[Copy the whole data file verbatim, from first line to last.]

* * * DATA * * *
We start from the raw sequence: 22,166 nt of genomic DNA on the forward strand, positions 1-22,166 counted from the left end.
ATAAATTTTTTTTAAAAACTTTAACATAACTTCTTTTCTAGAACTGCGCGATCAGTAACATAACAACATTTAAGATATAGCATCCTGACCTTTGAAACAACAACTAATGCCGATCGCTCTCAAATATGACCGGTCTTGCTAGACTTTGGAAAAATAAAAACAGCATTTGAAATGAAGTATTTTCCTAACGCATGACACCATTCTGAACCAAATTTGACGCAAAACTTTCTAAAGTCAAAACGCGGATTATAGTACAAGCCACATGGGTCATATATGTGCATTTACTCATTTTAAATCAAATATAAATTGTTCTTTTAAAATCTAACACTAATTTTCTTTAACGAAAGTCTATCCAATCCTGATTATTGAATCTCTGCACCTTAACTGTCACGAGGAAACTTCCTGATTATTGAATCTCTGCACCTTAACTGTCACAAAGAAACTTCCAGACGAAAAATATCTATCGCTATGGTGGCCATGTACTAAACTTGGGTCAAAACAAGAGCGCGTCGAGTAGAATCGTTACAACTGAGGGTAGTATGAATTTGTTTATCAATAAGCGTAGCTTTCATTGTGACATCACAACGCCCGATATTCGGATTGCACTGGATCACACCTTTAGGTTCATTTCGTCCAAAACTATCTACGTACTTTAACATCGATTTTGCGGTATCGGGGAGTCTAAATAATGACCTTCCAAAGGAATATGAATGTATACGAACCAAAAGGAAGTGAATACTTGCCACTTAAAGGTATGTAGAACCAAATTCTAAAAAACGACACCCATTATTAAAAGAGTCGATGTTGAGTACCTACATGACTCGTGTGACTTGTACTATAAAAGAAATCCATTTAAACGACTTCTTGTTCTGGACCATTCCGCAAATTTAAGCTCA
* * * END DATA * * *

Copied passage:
We start from the raw sequence: 22,166 nt of genomic DNA on the forward strand, positions 1-22,166 counted from the left end.
ATAAATTTTTTTTAAAAACTTTAACATAACTTCTTTTCTAGAACTGCGCGATCAGTAACATAACAACATTTAAGATATAGCATCCTGACCTTTGAAACAACAACTAATGCCGATCGCTCTCAAATATGACCGGTCTTGCTAGACTTTGGAAAAATAAAAACAGCATTTGAAATGAAGTATTTTCCTAACGCATGACACCATTCTGAACCAAATTTGACGCAAAACTTTCTAAAGTCAAAACGCGGATTATAGTACAAGCCACATGGGTCATATATGTGCATTTACTCATTTTAAATCAAATATAAATTGTTCTTTTAAAATCTAACACTAATTTTCTTTAACGAAAGTCTATCCAATCCTGATTATTGAATCTCTGCACCTTAACTGTCACGAGGAAACTTCCTGATTATTGAATCTCTGCACCTTAACTGTCACAAAGAAACTTCCAGACGAAAAATATCTATCGCTATGGTGGCCATGTACTAAACTTGGGTCAAAACAAGAGCGCGTCGAGTAGAATCGTTACAACTGAGGGTAGTATGAATTTGTTTATCAATAAGCGTAGCTTTCATTGTGACATCACAACGCCCGATATTCGGATTGCACTGGATCACACCTTTAGGTTCATTTCGTCCAAAACTATCTACGTACTTTAACATCGATTTTGCGGTATCGGGGAGTCTAAATAATGACCTTCCAAAGGAATATGAATGTATACGAACCAAAAGGAAGTGAATACTTGCCACTTAAAGGTATGTAGAACCAAATTCTAAAAAACGACACCCATTATTAAAAGAGTCGATGTTGAGTACCTACATGACTCGTGTGACTTGTACTATAAAAGAAATCCATTTAAACGACTTCTTGTTCTGGACCATTCCGCAAATTTAAGCTCA